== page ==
Virat Kohli redeems himself against New Zealand as he continues his comeback journey
The ever-agonizing memories of the World Cup 2019 semi-final will hurt Indian fans forever. And I was the one who celebrated Rohit Sharma’s wicket, thinking he would go on to score in the final as he was safe from the law of averages. That was stupid; that’s why it was more painful, and it will always be.
Cometh the T20 World Cup 2021, New Zealand gave another huge blow as they derailed India’s campaign. The BlackCaps had also beaten India in the World Test Championship 2021 finals. New Zealand had given wounds that were beyond healing.
Like many other emotional fans, I dreamt of enjoying some sort of revenge. Cometh the World Cup 2023, both teams were coming on the back of four consecutive victories. The constant chatter about that game and India’s jinx against the Kiwis in the World Cups was not very encouraging.
India won the toss and opted to bowl first. They started well as the table-toppers lost two opening wickets for just 19 runs. But a brilliant 159-run stand between Daryl Mitchell and Rachin Ravindra put NZ in a commanding position.
The old demons were sneaking a peek. Not for long, though, as the Indian bowling attack led by Mohammed Shami made a strong comeback. Tom Latham’s men had still managed a good total of 273 runs on the board.
It was going to be a difficult chase against New Zealand’s potent bowling attack on a ticky surface. For India’s relief, they got a flier of a start, thanks to Rohit Sharma’s relentless intent, Shubman Gill’s soothing elegance and a fair share of luck.
It wasn’t meant to be smooth sailing, though, as India were soon reduced to 76/2 from 71/0. It was time for Virat Kohli to settle some scores. It couldn’t be obviously a perfect revenge because the magnitude of both games was vastly different. But it’s still a World Cup game; you get the gist.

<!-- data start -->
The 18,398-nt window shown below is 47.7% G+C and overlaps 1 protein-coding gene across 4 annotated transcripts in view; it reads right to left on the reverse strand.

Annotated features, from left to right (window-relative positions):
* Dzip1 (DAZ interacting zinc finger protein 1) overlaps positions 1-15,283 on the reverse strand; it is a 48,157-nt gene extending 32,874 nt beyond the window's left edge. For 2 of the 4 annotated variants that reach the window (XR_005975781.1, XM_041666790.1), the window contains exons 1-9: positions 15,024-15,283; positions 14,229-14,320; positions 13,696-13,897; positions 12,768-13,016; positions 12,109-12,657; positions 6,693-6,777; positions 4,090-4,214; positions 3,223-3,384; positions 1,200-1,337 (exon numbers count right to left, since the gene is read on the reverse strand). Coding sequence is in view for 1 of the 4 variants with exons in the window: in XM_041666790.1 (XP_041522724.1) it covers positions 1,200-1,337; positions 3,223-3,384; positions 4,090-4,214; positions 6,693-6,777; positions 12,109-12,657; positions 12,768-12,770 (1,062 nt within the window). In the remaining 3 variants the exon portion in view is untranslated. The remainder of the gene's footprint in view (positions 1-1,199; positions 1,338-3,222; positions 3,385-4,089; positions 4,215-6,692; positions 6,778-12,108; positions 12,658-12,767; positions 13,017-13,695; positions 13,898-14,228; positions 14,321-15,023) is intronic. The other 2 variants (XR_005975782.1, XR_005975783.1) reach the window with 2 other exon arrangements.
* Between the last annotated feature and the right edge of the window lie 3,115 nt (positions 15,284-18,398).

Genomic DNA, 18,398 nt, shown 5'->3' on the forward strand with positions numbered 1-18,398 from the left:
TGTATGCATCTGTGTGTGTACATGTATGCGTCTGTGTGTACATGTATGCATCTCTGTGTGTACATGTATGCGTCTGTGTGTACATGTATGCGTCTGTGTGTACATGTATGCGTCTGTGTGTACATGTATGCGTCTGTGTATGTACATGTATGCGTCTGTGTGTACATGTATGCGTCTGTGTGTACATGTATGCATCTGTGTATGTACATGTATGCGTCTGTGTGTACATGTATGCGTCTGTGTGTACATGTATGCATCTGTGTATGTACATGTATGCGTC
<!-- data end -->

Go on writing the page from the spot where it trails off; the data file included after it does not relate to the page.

Kohli got a boundary just on the third delivery he faced. But his knock became scratchy as Mitchell Santer and Rachin Ravindra tested Kohli’s patience. Kohli scored at a strike rate of just 58 while facing 67 balls and hit just one boundary - a six - against the left-arm spin duo.
Virat compromised the scoring rate, but he was determined enough to hang in the middle. He enjoyed the cushion of a subpar required run rate because of the quickfire start. Kohli stitched half-century partnerships with Shreyas Iyer and KL Rahul and put India in the driver’s seat.
A twist spiced up the game as India lost KL Rahul, with Suryakumar Yadav and Ravindra Jadeja to follow, while still needing 92 runs for the victory. India were ahead, but Surya’s poor ODI record and Jadeja’s recent batting performances brought up some valid concerns.
Kohli’s mistake of ball-watching instead of making eye coordination with Surya made things worse as India lost another wicket. The Chase Master had to do his thing and finish the game. It was a bigger responsibility now. With Ravindra Jadeja’s support, he did so.
Kohli didn’t complete his century, but he stood tall enough for his side. The former Indian captain is currently the leading run-scorer in the competition, and the redemption will be truly complete if he goes on to win a knock-out match for India.
It’s truly fitting that - as we remember a year of his comeback journey, he has given us another gift to celebrate, not as big but big enough. Long it may continue!